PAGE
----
Top Five Questions relating to Bridport leasehold conveyancing
I am on look out for some leasehold conveyancing in Bridport. Before diving in I require certainty as to the remaining lease term.
Assuming the lease is recorded at the land registry - and most are in Bridport - then the leasehold title will always include the basic details of the lease, namely the date; the term; and the original parties. From a conveyancing perspective such details then enable any prospective buyer and lender to confirm that any lease they are looking at is the one relevant to that title.For any other purpose, such as confirming how long the term was granted for and calculating what is left, then the register should be sufficient on it's own.
I am hoping to put an offer on a small detached house that seems to tick a lot of boxes, at a great price which is making it more attractive. I have subsequently been informed that the title is leasehold as opposed to freehold. I would have thought that there are particular concerns purchasing a house with a leasehold title in Bridport. Conveyancing solicitors have not yet been instructed. Will my lawyers set out the implications of buying a leasehold house in Bridport ?
The majority of houses in Bridport are freehold rather than leasehold. In this scenario it’s worth having a local solicitor used to dealing with such properties who can help the conveyancing process. It is clear that you are purchasing in Bridport so you should seriously consider shopping around for a Bridport conveyancing practitioner and check that they are used to dealing with leasehold houses. First you will need to check the number of years remaining. As a tenant you will not be entirely free to do whatever you want to the property. The lease will likely included provisions for example obtaining the freeholder’sconsent to conduct changes to the property. You may also be required to pay a service charge towards the maintenance of the communal areas where the house is part of an estate. Your conveyancer will appraise you on the various issues.
Last month I purchased a leasehold flat in Bridport. Do I have any liability for service charges for periods before completion of my purchase?
Where the service charge has already been demanded from the previous owner and they have not paid you would not usually be personally liable for the arrears. Strange as it may seem, your landlord may still be able to take action to forfeit the lease. A critical element of leasehold conveyancing for your conveyancer to be sure to have an up to date clear service charge receipt before completion of your purchase. If you have a mortgage this is likely to be a requirement of your lender.
If you purchase part way through an accounting year you may be liable for charges not yet demanded even if they relate to a period prior to your purchase. In such circumstances your conveyancer would normally arrange for the seller to set aside some money to cover their part of the period (usually called a service charge retention).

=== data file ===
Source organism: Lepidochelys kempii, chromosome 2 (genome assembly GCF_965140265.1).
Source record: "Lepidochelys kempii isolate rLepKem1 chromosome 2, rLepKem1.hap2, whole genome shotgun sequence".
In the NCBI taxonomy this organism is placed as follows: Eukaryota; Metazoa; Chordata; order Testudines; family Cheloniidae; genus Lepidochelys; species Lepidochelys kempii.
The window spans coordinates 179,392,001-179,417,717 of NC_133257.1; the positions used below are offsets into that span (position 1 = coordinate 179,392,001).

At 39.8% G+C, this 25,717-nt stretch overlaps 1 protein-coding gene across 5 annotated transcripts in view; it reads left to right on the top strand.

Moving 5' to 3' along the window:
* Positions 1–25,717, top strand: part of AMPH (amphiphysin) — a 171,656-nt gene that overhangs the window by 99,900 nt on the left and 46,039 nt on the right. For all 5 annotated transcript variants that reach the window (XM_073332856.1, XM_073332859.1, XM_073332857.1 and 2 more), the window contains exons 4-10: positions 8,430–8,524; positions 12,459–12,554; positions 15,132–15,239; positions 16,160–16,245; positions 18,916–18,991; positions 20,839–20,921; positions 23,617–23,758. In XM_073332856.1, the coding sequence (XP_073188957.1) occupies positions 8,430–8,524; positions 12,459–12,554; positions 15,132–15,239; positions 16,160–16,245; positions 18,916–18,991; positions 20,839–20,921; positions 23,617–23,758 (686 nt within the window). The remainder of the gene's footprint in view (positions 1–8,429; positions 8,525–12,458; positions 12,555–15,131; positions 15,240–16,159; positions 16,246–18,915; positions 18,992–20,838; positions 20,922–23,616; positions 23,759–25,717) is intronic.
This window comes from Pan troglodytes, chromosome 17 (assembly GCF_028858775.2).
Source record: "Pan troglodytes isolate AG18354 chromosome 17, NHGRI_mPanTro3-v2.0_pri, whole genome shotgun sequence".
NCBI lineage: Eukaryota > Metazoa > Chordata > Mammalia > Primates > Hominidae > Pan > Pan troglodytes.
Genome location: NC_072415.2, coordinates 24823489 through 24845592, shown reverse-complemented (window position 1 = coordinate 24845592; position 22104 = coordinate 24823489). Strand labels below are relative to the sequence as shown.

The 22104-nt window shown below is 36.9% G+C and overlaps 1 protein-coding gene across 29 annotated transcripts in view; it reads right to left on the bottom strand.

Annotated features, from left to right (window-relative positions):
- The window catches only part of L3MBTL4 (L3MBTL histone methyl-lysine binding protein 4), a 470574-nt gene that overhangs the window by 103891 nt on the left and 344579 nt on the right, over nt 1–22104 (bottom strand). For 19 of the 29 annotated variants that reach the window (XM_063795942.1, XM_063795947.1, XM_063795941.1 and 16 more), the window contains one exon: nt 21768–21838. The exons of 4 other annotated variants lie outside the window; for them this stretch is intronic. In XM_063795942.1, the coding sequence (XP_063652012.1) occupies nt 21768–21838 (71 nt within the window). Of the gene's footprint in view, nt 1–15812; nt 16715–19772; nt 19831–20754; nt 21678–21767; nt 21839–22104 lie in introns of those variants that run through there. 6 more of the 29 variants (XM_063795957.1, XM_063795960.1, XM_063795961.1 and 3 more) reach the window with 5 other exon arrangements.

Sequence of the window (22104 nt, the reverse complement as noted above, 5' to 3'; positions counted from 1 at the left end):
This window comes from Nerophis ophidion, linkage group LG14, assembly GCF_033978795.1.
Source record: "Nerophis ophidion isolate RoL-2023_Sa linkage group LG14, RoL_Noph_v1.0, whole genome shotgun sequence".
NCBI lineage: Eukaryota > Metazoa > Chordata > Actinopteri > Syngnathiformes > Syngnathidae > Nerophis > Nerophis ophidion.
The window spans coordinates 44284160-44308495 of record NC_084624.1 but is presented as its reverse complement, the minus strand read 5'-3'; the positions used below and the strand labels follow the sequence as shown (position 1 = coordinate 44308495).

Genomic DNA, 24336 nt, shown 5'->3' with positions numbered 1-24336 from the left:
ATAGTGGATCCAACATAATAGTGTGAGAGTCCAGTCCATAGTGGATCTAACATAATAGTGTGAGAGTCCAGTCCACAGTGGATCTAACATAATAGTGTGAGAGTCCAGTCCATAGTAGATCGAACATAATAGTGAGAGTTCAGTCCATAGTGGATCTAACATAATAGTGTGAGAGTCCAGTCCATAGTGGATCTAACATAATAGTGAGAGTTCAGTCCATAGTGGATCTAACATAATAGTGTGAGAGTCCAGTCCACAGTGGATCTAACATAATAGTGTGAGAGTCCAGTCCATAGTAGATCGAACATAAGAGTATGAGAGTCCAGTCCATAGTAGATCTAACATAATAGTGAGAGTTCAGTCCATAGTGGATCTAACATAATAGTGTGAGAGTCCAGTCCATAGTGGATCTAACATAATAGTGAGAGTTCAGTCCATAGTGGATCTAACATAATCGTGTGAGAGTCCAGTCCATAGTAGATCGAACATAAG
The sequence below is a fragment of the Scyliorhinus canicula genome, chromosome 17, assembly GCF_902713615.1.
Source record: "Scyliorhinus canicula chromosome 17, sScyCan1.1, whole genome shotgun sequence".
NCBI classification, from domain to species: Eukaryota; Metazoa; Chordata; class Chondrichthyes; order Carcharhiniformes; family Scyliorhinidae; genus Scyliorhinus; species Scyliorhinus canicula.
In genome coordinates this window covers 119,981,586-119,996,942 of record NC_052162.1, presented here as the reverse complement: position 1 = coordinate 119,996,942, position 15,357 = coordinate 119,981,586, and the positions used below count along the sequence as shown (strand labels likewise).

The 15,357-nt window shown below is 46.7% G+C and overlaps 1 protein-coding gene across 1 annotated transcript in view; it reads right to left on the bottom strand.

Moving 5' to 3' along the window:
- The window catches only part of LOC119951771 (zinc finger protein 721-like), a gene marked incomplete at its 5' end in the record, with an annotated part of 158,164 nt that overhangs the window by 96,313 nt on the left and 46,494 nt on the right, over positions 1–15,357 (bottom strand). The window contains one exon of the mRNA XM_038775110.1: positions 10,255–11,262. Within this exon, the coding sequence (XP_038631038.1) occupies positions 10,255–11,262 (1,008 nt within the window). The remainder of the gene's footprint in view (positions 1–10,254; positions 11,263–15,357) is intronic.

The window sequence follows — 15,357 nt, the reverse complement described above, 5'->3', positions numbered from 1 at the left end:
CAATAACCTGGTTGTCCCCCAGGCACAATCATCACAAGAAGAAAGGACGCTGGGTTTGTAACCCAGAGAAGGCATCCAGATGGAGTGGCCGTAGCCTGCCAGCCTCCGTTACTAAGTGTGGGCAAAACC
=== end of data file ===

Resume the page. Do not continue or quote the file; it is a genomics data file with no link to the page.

I work for a reputable estate agent office in Bridport where we have witnessed a number of flat sales derailed as a result of leases having less than 80 years remaining. I have been given inconsistent advice from local Bridport conveyancing firms. Can you shed some light as to whether the seller of a flat can initiate the lease extension formalities for the purchaser on completion of the sale?
As long as the seller has been the owner for at least 2 years it is possible, to serve a Section 42 notice to kick-start the lease extension process and assign the benefit of the notice to the purchaser. The benefit of this is that the proposed purchaser need not have to wait 2 years to extend their lease. Both sets of lawyers will agree to form of assignment. The assignment has to be done before, or simultaneously with completion of the sale.
Alternatively, it may be possible to agree the lease extension with the freeholder either before or after the sale. If you are informally negotiating there are no rules and so you cannot insist on the landlord agreeing to grant an extension or transferring the benefit of an agreement to the purchaser.
Can you offer any advice when it comes to finding a Bridport conveyancing practice to carry out our lease extension conveyancing?
If you are instructing a conveyancer for your lease extension (regardless if they are a Bridport conveyancing firm) it is most important that he or she should be familiar with the legislation and specialises in this area of conveyancing. We recommend that you make enquires with two or three firms including non Bridport conveyancing practices prior to instructing a firm. Where the conveyancing practice is ALEP accredited then that’s a bonus. Some following of questions could be helpful:
- How experienced is the firm with lease extension legislation?
Bridport Leasehold Conveyancing - A selection of Queries Prior to Purchasing
Who is in charge of the building?
If a Bridport lease has no more than eighty years it will affect the value of the property. Check with your bank that they are happy with residual term of the lease. Leases with fewer than 80 years remaining means that you will most likely have to extend the lease sooner rather than later and it is worth discovering what this will be. Remember, in most cases you would need to own the residence for a couple of years before you are eligible to carry out a lease extension.
You should want to find out as much as possible about the managing agents as they will either make life much simpler or uncomfortable. Being a leasehold owner you are often in the clutches of the managing agents from a financial perspective and when it comes to every day issues like the tidiness of the common parts. Enquire of other tenants if they are happy with their management. On a final note, investigate as to the dates that you are obliged pay the maintenance charge to the managing agents and specifically what it includes.